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A looming exam can easily induce bottomless cups of coffee, five-hour study sessions and the urge to bury your overworked head into the sand. If you are studying accounting, and prepping for your next exam, read on to find out how you can wave goodbye to sleepless nights, and still get excellent marks!
Having your nose pressed to the books while your friends are out on the town is never a fun pastime, so one of the best ways to motivate your study process is to find support in a study buddy. Join forces with someone, ideally a classmate, who is also preparing for the exam, and relay information back and forth to each other to test your knowledge. Mix it up a bit by choosing different locations for your study sessions, such as a quiet café or the park. Make time for discussion in the weeks and days leading up to the big event. There are few better ways of consolidating your revision then by verbally reviewing your material with a study buddy. Not only will you learn something, but you may also teach them a thing or two while you’re at it.
Studies show that cramming information is not effective. It’s important to evenly distribute your study material so that you can better memorise and retain information. “Cramming all your study together feels good. You finish the study session, thinking 'I know this'. The problem is that although you’re currently holding it all in mind, the memories are more fragile. Spacing your practice out doesn’t feel as satisfying, but it results in memories that are more likely to be useful when exam day comes around,” says Tom Stafford, Lecturer in Psychology and Cognitive Science at the University of Sheffield.
Research shows that taking regular breaks throughout a study session helps you file away information more effectively. Academics from the University of Sheffield analysed over 850,000 students as they learned how to play an online game, and found that players experienced swifter improvement in their cognitive skills when they left gaps between sessions because these breaks enabled the brain to file away and retain information. Those who played for two hours on two consecutive days generally did better than someone who practised continuously for four hours. So rather then jam pack your brain with too much information that will leave you at a loss of where to begin come exam day, evenly distribute your material and allow your brain to store it away and review it.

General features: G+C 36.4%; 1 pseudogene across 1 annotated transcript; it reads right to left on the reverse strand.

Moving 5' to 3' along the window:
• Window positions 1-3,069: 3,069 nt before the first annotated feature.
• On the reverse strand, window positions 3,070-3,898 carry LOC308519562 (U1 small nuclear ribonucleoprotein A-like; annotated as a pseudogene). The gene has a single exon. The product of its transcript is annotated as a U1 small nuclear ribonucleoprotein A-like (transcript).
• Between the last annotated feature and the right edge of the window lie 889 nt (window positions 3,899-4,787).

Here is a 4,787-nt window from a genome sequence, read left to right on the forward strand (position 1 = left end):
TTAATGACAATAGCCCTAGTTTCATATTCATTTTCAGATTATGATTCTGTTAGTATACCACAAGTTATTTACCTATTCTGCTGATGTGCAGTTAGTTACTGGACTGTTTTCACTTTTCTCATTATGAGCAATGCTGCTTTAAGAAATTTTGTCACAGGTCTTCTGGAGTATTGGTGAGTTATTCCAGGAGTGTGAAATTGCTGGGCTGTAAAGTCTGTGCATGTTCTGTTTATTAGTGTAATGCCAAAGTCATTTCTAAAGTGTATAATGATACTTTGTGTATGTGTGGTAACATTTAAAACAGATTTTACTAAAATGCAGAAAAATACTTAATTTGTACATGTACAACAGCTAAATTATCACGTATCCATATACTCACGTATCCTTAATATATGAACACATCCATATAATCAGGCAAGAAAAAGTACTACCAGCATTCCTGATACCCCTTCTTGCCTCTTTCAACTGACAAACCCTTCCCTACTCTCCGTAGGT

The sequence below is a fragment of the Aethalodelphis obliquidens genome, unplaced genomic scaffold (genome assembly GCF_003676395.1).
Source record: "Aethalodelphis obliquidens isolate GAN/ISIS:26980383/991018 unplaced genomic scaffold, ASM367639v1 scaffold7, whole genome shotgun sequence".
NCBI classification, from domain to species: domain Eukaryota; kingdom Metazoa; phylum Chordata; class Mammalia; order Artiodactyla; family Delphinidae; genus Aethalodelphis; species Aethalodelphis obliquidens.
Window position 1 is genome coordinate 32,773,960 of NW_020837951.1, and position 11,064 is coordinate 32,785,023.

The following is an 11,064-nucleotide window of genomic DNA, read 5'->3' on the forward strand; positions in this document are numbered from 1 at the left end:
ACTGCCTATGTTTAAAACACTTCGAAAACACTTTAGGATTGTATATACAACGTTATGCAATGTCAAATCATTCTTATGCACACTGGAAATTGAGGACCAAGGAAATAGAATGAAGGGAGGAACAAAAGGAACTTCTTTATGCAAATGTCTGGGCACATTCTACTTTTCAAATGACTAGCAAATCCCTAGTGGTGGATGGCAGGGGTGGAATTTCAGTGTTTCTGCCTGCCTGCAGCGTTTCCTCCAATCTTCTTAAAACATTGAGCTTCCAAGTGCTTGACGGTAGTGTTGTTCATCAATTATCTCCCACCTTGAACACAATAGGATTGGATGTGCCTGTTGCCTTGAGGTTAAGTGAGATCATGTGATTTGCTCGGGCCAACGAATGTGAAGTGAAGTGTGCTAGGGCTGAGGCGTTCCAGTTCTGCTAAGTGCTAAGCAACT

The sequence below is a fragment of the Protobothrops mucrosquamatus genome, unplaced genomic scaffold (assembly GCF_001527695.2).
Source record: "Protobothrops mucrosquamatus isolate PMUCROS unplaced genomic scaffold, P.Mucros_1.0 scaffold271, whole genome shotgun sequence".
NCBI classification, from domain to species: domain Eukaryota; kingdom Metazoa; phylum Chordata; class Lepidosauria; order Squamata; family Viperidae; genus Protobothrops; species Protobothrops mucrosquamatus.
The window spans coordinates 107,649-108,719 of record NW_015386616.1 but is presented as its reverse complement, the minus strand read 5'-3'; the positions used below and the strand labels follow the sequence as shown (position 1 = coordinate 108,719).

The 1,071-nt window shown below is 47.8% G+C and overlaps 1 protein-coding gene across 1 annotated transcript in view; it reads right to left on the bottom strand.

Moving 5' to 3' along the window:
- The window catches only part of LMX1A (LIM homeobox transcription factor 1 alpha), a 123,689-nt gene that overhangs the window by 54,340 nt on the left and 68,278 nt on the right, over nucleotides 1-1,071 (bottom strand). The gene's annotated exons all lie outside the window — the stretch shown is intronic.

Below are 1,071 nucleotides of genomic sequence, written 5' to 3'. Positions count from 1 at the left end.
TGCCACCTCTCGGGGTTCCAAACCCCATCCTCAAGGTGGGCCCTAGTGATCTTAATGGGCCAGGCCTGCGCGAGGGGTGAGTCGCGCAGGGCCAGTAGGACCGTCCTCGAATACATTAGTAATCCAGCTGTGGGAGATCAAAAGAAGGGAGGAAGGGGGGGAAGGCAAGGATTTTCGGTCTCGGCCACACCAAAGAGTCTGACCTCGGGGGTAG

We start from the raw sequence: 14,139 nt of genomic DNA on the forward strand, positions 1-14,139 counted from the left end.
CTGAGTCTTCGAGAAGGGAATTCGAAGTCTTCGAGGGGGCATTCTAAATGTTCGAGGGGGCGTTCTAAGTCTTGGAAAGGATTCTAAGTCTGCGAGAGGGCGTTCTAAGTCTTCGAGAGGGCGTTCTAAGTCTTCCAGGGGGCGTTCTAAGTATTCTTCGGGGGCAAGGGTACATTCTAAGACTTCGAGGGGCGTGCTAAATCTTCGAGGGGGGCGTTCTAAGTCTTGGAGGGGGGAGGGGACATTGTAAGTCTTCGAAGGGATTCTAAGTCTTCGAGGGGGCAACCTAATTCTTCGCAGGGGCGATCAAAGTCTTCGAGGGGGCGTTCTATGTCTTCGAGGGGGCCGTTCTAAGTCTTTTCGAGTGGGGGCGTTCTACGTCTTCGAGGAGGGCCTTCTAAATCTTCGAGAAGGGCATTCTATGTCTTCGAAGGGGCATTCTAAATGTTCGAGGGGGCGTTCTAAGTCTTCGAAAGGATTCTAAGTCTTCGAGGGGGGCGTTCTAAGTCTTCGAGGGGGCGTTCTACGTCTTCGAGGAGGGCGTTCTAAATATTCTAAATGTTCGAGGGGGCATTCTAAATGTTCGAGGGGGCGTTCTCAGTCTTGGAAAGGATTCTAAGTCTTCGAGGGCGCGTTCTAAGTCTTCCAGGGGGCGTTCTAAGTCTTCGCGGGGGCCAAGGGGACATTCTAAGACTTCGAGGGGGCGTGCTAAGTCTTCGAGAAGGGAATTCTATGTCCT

One of the best ways to retain information is to do a mock test beforehand, as it will give you an idea of what type of questions you should expect on the actual exam. While you may not be able to test yourself using the exact questions provided in the exam, there is a wealth of online resources, such as the website financial.kaplan.co.uk, that provide mock tests containing questions that test your knowledge in the theory that is most likely to be featured in the exam.
“We remember the bizarre,” says Amanda Ward, former ATT student, who suggests the following tip, “Throughout my studies I had a tutor who would use scenarios to explain concepts to us – some not always classroom appropriate, but I could definitely remember them in the assessment. Create stories, your own examples, and be as creative as you like – whatever works for you. You don’t necessarily need to tell others what you use to learn things, as long as you remember them in the assessment.”
With exams set to take place on from the 8th to the 26th of November (CIMA), and from the 5th to the 9th of December (ACCA & ICAEW), we at Search would like to wish the best of luck to anyone who will be taking their exams. Here we list some prep tips to ensure that you pass your exam with flying numbers!
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